Sunday, September 11, 2011

The Persistence of Memory

SEPTEMBER 11, 2001

I feel it's unimportant for me to tell you where I was on September 11, 2001.  What I would like to share with you is of May 20, 1997.

My cousin George and I had gone to New York City to see the graduation of his sister, Sylvia.  As part of our New York journey, we saw all the sites, including the World Trade Center.  I remember the massiveness of the buildings.  They were so tall it hurt my back trying to get it all into frame for my video camera.  We rode to the top of the Observation Deck ($10, which horrified our cost-conscious West Texan minds), and saw the city and bay all below us.  It was a beautiful sight, and I recall having no fear, which was odd given I suffer from a slight case of acrophobia.  However, up there, I felt so calm and joyful, even frivolous, all emotions that were erased in the days immediately after September 11th.

It is good to reflect on how ten years have passed, but a decade is not long enough to erase the pain from all those murdered at the World Trade Center, at the Pentagon, and outside Shanksville, Pennsylvania.  A lifetime may not be enough time to bring full peace to the fathers, mothers, brothers, sisters, sons, daughters, husbands, and wives left behind.  One can continue to pray for them and for the hope that the goodness within man will overcome the darkness within man.

I hope we remember that those murdered on this dark day were from all backgrounds: men, women, and children (the youngest victim was only three years old: Dana Falkenberg, aboard American Flight 77 that was rammed into the Pentagon), liberals and conservatives, blacks, whites, Hispanics, Asians, Jews (despite the insidious myth that they received a tip-off and called in sick en masse), Christians, and Muslims.  Despite the protestations of those who committed and planned the mass killing, they were as Islamic as the Nazis were Christian. Whatever compassion, whatever love, whatever respect for our fellow man God placed within us was lost on these men who deceived themselves into thinking they were doing the will of The Creator.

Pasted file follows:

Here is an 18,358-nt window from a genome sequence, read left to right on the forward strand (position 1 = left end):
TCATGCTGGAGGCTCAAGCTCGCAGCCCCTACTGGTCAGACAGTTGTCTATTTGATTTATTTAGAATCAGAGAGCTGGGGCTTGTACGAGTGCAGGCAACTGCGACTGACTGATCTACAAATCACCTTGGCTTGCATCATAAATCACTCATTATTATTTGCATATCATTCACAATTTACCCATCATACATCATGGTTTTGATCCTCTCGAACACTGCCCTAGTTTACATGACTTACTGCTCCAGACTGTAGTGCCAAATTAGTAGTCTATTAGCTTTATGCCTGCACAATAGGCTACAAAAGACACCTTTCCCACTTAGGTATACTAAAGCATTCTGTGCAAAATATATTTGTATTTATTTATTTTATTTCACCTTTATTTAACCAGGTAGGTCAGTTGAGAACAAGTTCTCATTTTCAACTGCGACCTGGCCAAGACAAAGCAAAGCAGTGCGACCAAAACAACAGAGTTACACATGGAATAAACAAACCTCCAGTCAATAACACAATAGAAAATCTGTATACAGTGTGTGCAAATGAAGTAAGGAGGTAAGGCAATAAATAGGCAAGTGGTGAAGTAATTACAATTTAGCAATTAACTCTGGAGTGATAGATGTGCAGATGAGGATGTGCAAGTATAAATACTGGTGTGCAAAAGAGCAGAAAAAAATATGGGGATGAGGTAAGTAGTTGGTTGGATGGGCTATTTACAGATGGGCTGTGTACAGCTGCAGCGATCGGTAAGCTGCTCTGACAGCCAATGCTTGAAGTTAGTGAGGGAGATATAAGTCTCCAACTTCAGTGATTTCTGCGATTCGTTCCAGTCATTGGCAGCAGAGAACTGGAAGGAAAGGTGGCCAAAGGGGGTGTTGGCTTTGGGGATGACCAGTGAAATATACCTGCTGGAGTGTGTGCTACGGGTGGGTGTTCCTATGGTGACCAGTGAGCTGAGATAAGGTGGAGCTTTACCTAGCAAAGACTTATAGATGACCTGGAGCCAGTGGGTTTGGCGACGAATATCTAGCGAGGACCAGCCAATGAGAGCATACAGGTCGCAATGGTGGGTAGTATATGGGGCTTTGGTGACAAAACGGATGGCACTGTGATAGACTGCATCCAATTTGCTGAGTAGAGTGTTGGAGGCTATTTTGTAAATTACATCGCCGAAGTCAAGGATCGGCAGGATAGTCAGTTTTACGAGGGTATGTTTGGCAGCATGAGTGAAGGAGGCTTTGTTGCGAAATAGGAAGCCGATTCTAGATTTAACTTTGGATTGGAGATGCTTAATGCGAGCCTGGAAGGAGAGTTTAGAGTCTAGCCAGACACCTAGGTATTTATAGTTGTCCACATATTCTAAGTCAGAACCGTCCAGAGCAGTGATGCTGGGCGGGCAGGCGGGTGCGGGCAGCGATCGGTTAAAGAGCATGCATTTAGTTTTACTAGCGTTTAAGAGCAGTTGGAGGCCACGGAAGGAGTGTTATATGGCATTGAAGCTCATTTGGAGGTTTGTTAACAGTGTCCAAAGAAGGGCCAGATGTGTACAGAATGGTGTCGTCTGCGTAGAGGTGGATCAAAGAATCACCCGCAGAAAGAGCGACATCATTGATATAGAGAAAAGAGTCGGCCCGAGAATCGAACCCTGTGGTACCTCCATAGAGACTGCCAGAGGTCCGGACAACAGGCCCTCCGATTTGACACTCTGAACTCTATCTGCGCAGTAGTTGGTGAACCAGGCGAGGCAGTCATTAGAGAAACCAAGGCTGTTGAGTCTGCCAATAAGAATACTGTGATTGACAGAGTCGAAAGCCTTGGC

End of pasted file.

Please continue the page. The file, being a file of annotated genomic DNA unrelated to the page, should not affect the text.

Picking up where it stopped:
I digress to point out that the only Muslims I know personally are A.) politically liberal, B.) in a marriage where the wife appears to be the stronger partner, and C.) are passionate about Gossip Girl.  Not exactly jihadist material I'd argue.

All those who committed, planned, and supported the goals of the murderers are no different from the sad history of fascists everywhere, determined to impose their will on the world entire.  They can use the guise of religiosity to mask their sins, but in truth their worldview is that might makes right, they they are entitled to decide what is right and wrong, what is moral and immoral, with no discussion or recourse to anyone who disagrees with them.  The world they wish to build was that of Taliban-ruled Afghanistan, where music is banned, the only cheer allowed is the Takbir ("Allahu Akbar--God is Great"), and women can be executed for having painted their fingernails.  It is an insidious world, where the treasures of the past, such as the Bamyan Buddhas, could be destroyed merely because it was decreed 'idolatry' (despite the lack of Buddhists in Afghanistan).  How kite flying is offensive to God no one has yet answered.

This is an evil world, a dark world, one that must never come to be.

As this is a film review site, it should be remembered that the Taliban wished to destroy all traces of Afghan cinema, and it was only through courage and subterfuge that whatever remains of the film history of this troubled land still exists.  However, now I turn to the American cinema.